Tag Archives: boston

Robert Gould Shaw

May 28, 1863 was the day of one of the city of Boston’s proudest moments. On that day, four hundred men marched off to battle: the men of the Massachusetts Fifty-fourth, the Union Army’s first African American regiment.

Leading the column was slender, blond-haired young Robert Gould Shaw, the scion of an upper-crust Boston family. Shaw, a devoted abolitionist, had been proud to accept the commission, and his family, transcendentalists who believed in a utopia of virtue, were likewise proud of him.

Not all of Boston agreed. Prejudice against blacks was still strong in polite Boston society. As the regiment passed through the city, some booed and others threw stones. Yet most of the thousands of Bostonians lining the streets were greatly moved by the sight: four hundred black met proudly marching to battle so their brothers might be free.

Some in the crowd threw flowers at Colonel Shaw, who paused to kiss his sword in salute as the procession passed his family’s house.

A few months later, Colonel Shaw was ordered to attack Fort Wagner on the South Carolina coast. As he led the charge up the parapet, he was killed under heavy fire. Because he was leading a black regiment, the Confederate commander refused to give him a proper military funeral; Shaw was thrown into a common grave with his fallen black soldiers.

Shaw’s father refused to have his son’s body recovered; he believed that for Colonel Shaw to be buried with his soldiers in a common grave was a more fitting tribute than any monument.

(Thomas 19-24)

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The Poem That Changed Washington’s Mind

Shortly after the Second Continental Congress elected George Washington commander-in-chief of the American military forces, he began a systematic policy for barring black men from military service.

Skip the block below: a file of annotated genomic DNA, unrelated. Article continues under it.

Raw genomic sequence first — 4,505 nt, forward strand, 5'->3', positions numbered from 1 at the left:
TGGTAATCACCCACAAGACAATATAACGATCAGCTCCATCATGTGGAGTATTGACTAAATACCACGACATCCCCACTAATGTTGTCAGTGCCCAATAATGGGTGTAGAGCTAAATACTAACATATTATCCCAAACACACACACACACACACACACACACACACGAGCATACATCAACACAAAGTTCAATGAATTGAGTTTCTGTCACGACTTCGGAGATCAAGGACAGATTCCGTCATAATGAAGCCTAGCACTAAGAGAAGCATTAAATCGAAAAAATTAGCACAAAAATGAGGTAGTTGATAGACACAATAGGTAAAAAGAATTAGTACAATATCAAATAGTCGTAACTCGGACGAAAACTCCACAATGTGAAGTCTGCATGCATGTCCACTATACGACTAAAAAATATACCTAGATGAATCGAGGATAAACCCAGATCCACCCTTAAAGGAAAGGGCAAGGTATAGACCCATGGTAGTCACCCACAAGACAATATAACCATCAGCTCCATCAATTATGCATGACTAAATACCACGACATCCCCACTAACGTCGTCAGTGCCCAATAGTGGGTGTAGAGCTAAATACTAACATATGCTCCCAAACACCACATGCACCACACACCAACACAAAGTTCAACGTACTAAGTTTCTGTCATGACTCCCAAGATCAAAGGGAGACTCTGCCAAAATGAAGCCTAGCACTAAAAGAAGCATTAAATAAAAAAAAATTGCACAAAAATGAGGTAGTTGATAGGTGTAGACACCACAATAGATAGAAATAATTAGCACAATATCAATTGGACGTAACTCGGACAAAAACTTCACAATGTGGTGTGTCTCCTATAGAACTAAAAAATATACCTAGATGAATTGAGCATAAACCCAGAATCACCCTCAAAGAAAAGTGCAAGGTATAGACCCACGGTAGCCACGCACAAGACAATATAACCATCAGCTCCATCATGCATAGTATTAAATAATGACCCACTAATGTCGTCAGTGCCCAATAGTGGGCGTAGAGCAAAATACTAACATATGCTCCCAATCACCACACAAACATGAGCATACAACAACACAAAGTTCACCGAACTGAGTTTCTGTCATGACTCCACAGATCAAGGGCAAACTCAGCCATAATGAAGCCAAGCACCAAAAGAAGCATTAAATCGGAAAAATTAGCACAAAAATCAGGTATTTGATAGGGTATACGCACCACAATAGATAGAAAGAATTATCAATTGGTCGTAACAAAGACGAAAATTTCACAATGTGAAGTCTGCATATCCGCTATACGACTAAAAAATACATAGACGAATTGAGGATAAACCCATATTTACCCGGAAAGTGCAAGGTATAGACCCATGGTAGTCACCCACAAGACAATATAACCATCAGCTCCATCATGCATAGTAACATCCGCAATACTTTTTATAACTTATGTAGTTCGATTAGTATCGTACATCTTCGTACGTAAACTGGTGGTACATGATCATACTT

Black soldiers had already distinguished themselves in the patriotic cause. But as a Southern white plantation owner, Washington was understandably alarmed at the idea of giving arms to black freedmen and slaves; the prospect of a slave uprising must have been ever before him. And while there is no record that the common white soldier in New England objected to serving alongside black soldiers, many of the upper-class officers believed it dishonorable to include blacks, whether slave or free.

So in November of 1775, Washington issued a general order that excluded all black men from enlisting.

Yet in December of the same year, he suddenly reversed his policy. He issued another order, allowing free black men the right to enlist in the army.

It was a surprising, rather contrary move, and a rare instance of George Washington changing his mind about anything, ever. The change was apparently not for practical reasons, such as needing more soldiers or the concern that blacks would join the English cause. In writing to John Hancock about his decision, Washington explained that it was due rather to the numbers of black soldiers who had approached him to complain of their dissatisfaction at being excluded.

For the first time in his life, Washington had responded in a fair way to an appeal from free black men. What happened to change his mind?

Shortly before Christmas of 1775, Washington received a letter in the mail at his headquarters in Cambridge. Enclosed in the letter were forty-two lines of elegant verse in flawless iambic pentameter. Full of classical allusions, the poem concluded:

Proceed, great chief, with virtue on thy side,
Thy ev’ry action let the goddess guide.

A crown, a mansion, and a throne that shine,
With gold unfading, WASHINGTON! be thine.”

The lines were written by the woman who was, at that time, the most famous slave in America.